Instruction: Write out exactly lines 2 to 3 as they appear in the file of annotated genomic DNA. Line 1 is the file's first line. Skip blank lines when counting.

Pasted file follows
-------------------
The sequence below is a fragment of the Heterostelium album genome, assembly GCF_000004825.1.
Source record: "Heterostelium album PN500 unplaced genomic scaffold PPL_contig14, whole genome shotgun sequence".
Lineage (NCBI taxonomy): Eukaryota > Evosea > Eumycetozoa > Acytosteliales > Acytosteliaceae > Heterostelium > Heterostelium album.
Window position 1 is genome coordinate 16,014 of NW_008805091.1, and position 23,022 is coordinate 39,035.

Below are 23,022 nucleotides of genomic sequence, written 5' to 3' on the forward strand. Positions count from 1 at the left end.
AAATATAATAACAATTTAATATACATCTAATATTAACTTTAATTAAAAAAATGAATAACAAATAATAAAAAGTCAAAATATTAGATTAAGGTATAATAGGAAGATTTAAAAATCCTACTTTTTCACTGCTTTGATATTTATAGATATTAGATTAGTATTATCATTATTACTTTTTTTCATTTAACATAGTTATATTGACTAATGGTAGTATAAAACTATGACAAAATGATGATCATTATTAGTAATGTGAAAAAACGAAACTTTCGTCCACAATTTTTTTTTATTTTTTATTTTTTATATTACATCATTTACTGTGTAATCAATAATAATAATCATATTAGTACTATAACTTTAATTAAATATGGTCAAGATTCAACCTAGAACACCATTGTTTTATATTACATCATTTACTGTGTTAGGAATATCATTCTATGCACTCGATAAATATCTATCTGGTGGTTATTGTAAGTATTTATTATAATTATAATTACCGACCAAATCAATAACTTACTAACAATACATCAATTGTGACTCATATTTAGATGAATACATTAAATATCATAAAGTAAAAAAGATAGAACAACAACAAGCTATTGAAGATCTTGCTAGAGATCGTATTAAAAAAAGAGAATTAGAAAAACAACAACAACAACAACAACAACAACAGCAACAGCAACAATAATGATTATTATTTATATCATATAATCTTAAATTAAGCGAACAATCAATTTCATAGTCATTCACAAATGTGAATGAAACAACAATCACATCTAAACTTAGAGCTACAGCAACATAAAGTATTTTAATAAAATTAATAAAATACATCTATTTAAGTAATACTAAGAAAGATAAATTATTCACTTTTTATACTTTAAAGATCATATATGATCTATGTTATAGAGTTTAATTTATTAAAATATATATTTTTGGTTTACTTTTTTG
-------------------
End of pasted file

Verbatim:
Source record: "Heterostelium album PN500 unplaced genomic scaffold PPL_contig14, whole genome shotgun sequence".
Lineage (NCBI taxonomy): Eukaryota > Evosea > Eumycetozoa > Acytosteliales > Acytosteliaceae > Heterostelium > Heterostelium album.